In April 2017, the three divisions of the 15th Airborne Corps were decommissioned and the regiments reassigned to six new brigades reporting directly to the Corps HQ. There is also some speculation that the Corps will be upgraded to become the 84th Airborne Army Corps (Taipei, 2017).

Chinese SOF now consist of PLA Army SF, PLA Army aviation units, PLA Rocket Force, PLA Navy Marine Corps, PLA Air Force Airborne troops and the People’s Armed Police force units.

1.2     General Duties of Special Operations Forces

SOF personnel are required to infiltrate and exfiltrate to and from operational areas dismounted, carrying heavy loads and manipulating personal and support weapons systems and other heavy equipment. SOF personnel perform insertions and assaults on targets by:

  • Parachuting onto ground or into water;
  • Climbing ladders and cliffs;
  • Rappelling;
  • Conducting close-quarters battle (CQB); and
  • Battle drills in varying types of terrain and climatic conditions day or night.

SOF personnel are also required to board ocean vessels while they are underway from another floating or airborne platform in all sea states day or night, and where speed and stealth are imperative. These duties are performed while wearing heavy rucksack and body armour. SOF personnel perform individual CQB and detainee handling which may require the individual to:

  • Combat and detain another person using blocking strikes;
  • Disarming;
  • Lifting;
  • Pulling;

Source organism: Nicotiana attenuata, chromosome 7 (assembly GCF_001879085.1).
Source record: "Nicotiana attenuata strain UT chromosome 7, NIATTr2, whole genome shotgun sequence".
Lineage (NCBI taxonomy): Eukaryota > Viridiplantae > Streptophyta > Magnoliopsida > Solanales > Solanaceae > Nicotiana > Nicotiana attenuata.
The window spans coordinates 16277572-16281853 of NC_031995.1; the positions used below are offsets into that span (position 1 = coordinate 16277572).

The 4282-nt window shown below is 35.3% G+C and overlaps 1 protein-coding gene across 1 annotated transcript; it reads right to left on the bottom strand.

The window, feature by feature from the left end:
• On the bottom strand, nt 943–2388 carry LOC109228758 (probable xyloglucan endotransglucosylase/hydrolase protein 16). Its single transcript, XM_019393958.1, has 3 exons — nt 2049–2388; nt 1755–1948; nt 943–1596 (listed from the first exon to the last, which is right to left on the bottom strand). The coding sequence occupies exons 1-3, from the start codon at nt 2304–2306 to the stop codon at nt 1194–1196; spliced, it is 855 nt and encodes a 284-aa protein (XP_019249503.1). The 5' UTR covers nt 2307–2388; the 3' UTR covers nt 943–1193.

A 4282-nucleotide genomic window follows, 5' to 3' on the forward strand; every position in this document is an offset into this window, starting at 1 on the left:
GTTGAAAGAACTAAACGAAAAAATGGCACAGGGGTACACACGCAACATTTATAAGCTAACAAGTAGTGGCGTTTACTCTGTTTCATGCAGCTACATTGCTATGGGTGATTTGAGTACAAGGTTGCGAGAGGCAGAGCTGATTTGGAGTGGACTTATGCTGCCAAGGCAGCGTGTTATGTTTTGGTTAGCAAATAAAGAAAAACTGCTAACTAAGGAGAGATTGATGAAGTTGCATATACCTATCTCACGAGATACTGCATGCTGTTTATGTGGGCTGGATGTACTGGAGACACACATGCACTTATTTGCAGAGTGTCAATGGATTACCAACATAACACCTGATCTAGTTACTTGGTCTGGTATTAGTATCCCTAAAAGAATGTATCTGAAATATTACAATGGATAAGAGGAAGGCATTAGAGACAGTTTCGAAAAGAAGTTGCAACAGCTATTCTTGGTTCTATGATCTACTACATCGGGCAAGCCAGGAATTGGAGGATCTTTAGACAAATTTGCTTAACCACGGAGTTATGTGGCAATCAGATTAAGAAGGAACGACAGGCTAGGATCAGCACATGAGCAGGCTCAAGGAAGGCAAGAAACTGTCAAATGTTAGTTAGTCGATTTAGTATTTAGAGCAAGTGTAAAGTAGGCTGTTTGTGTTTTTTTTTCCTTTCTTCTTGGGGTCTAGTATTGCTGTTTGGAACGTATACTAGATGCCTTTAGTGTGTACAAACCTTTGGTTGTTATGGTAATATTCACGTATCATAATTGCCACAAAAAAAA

• Ground fighting;
  • Grappling; and
  • Moving a non-compliant person.

There is no tolerance for a lapse in attention when conducting CQB and other assaults while wearing night vision goggles as well as Special Operations Insertion and Extraction (SOIE) techniques. Accurate discrimination of non-combatants and precision engagement of enemy combatants requires extreme concentration.

Similarly, high-risk roped and un-roped insertions with no redundant safety systems require constant attention. SOF personnel require the ability for continuous analysis of the situation, environment, mission aims and unique foreign societal complexities during operations.

1.3     Role and Purpose of PLA Air Force SOF

The personnel of the Airborne Corps are considered elite troops and play a critical role, forming part of the PLA’s strategic reserve and rapid reaction forces.

Airborne operations, from a Chinese context, include:

  • Paratrooper operations;
  • Air transport operations;
  • Heliborne operations; and
  • Special operations.

The Chinese are expected to utilise their airborne forces in the following roles:

  • Seizure of important areas, routes, and crossings (i.e. airbases, seaports or islands of strategic importance) in advance of major thrusts or to protect the rearward movement of Chinese forces;
  • Sabotage missions against nuclear delivery means, support units and guidance equipment;